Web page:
TALLAHASSEE — It was six minutes after 10 a.m. on Friday morning and, Dan Stengle recalls, "my life passed before my eyes."
The legal counsel for the merit retention campaigns of state Supreme Court Justices Barbara Pariente, Fred Lewis and Peggy Quince had just been told by the justices' campaign treasurer that the three justices hadn't completed all the paperwork needed to run in their merit retention election on the November ballot.
To make matters worse, the justices were just minutes into a two-hour redistricting hearing — the only issue since Bush vs. Gore on which the court has scheduled a two-hour hearing. And the deadline to file was noon.
Stengle, whose law office is five blocks from the Supreme Court building in the Tallahassee, called the courthouse, then ran over to it.
He was ushered into the office of Lisa Goodner, the state courts administrator, whose office is right next to the courtroom. She had received the same phone call, from the secretary of state's office: The justices hadn't finished their paperwork and the deadline was approaching, they told her.
"Someone contacted me and said the record reflects, at this point, that the justices haven't qualified,'' Goodner recalled. She said she appreciated the heads up but, "it's not my responsibility to say that they're qualified."
Stengle asked Goodner if she could get the justices' attention. Goodner said she asked Clerk of Court Thomas D. Hall to write a note to Chief Justice Charles Canady.
Hall then slipped the note to Canady. "Justice Canady, Lisa Goodner has emergency she needs to discuss with BJP, RFL, PAQ (the initials for the three justices). You need to take break after first hour. Tom."
The court took a break halfway through deliberations. Minutes stretched into more than an hour.
Meanwhile, the justices were assembled in Goodner's office, where Stengle addressed them.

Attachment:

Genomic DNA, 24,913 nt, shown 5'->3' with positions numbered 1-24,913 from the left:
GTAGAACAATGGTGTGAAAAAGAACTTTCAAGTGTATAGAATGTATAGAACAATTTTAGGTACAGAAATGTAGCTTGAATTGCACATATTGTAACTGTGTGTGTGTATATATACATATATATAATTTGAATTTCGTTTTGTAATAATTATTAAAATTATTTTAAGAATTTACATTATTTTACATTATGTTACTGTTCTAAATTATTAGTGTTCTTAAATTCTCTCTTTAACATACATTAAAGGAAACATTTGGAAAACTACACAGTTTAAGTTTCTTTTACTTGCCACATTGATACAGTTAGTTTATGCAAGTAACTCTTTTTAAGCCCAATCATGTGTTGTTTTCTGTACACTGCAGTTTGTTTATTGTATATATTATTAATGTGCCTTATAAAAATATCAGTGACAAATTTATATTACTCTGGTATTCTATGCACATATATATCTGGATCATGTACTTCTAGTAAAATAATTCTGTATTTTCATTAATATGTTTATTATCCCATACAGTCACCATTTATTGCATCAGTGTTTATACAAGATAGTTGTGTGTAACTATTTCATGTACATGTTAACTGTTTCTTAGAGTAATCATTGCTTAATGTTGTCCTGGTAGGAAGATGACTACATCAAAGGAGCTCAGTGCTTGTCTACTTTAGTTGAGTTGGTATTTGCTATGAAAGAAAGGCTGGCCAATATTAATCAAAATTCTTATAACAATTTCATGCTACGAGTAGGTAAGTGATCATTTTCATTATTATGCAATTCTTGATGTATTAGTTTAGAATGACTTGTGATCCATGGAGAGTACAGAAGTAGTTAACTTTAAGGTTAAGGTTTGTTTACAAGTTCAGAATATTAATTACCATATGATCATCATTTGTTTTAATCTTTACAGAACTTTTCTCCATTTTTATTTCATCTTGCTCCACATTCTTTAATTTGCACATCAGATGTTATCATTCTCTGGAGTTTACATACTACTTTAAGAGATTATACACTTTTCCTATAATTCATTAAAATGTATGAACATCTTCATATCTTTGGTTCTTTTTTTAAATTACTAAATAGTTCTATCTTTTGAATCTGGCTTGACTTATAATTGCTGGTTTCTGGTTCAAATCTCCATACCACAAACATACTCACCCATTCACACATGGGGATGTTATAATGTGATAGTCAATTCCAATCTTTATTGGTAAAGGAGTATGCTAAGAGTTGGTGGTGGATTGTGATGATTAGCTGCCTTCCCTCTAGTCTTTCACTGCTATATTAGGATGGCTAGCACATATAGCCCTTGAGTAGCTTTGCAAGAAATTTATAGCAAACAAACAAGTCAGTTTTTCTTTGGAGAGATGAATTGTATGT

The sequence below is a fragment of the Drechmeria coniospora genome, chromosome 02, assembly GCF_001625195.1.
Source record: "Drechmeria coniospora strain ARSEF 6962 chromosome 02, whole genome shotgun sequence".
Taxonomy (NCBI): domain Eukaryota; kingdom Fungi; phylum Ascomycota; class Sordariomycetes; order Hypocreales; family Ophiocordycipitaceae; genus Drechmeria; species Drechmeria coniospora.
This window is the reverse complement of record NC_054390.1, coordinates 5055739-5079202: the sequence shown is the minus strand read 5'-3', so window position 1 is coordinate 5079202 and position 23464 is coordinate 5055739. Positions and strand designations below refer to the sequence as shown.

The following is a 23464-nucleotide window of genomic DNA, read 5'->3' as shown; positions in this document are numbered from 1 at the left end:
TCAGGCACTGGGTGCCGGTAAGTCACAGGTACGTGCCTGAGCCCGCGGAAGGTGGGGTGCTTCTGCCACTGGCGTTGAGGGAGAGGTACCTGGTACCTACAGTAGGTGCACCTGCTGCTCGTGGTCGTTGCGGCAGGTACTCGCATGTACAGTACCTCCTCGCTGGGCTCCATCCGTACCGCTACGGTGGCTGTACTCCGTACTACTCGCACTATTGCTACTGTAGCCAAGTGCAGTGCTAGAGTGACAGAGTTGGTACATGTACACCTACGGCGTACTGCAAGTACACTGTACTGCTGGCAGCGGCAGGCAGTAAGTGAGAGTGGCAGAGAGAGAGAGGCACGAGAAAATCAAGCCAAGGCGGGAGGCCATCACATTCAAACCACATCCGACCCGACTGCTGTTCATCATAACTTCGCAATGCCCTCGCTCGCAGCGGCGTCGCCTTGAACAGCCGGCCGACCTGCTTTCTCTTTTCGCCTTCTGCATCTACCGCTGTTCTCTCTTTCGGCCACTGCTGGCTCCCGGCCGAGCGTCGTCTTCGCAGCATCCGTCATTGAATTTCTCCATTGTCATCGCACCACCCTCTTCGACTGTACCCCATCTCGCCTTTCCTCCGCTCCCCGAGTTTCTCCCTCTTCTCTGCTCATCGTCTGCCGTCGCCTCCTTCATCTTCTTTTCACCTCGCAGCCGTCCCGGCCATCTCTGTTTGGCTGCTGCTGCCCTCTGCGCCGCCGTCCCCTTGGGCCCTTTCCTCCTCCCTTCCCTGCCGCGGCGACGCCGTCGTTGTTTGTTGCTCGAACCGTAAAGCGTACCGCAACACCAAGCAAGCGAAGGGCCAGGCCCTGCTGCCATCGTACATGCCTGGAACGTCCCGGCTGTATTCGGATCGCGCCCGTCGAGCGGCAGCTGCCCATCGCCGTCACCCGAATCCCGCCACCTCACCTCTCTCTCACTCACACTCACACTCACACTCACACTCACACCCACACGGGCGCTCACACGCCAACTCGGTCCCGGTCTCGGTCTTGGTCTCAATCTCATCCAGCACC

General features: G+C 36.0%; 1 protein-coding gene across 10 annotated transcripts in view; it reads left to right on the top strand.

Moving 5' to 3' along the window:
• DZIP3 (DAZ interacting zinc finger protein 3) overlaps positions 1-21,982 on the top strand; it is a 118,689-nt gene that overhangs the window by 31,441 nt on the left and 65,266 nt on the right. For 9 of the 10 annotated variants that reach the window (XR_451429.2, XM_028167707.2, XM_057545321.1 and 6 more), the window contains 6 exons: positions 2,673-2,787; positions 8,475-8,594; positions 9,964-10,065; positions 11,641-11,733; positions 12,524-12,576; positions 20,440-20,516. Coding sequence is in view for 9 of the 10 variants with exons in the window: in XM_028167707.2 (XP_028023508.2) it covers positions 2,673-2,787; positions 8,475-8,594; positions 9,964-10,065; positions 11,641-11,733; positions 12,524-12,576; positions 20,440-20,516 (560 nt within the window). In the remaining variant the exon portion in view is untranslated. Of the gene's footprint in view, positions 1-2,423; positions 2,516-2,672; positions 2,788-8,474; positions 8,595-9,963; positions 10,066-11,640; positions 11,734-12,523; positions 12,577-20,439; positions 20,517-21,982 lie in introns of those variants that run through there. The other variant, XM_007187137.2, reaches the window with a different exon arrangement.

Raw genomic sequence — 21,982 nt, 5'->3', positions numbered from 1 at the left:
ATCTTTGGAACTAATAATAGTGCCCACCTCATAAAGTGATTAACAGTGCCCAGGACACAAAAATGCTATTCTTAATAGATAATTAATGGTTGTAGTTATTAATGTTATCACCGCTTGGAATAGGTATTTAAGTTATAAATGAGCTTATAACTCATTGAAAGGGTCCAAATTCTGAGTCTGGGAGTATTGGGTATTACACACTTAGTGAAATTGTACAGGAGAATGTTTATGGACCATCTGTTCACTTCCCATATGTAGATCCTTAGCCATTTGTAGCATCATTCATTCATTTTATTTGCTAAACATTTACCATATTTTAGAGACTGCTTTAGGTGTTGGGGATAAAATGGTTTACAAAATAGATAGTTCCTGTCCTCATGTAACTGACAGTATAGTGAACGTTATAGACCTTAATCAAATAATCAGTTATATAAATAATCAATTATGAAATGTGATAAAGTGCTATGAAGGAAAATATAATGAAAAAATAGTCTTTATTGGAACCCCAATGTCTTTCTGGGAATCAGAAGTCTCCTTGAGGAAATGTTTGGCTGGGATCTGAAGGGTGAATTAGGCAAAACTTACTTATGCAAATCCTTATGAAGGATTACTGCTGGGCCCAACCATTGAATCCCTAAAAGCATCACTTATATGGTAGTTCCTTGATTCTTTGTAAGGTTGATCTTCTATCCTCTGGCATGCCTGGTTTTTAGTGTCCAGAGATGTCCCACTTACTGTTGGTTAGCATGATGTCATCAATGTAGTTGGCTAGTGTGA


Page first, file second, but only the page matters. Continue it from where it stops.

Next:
Although the justices had signed dozens of pages of paperwork already — their appointment of treasurer, opening of a campaign account, certification of active opposition and campaign financial disclosure reports — Stengle and the treasurer had overlooked two crucial forms: their qualifying oath and their financial disclosure forms.
The financial disclosures, normally due in June, must also be completed for anyone on the ballot at the time of qualifying.
"It was a sad comedy of errors, and I take full responsibility for my part in it,'' Stengle said Tuesday. "I wish it hadn't happened."
The justices completed the forms, had them notarized by a member of Goodner's staff and filed them by the noon deadline. "I was relieved they were actually on the bench,'' he said. "They could have been scattered all over.''
He dismisses claims by the opponents to the justices that they improperly used state staff to complete the forms.
"The disclosure form is something that everyone who holds a constitutional office in Florida is required to file each year — including appellate judges — whether or not they are running for office,'' Stengle said in a statement issued to reporters Tuesday. "Each of the justices has their prior disclosure forms on file. These required filings are not electioneering communications."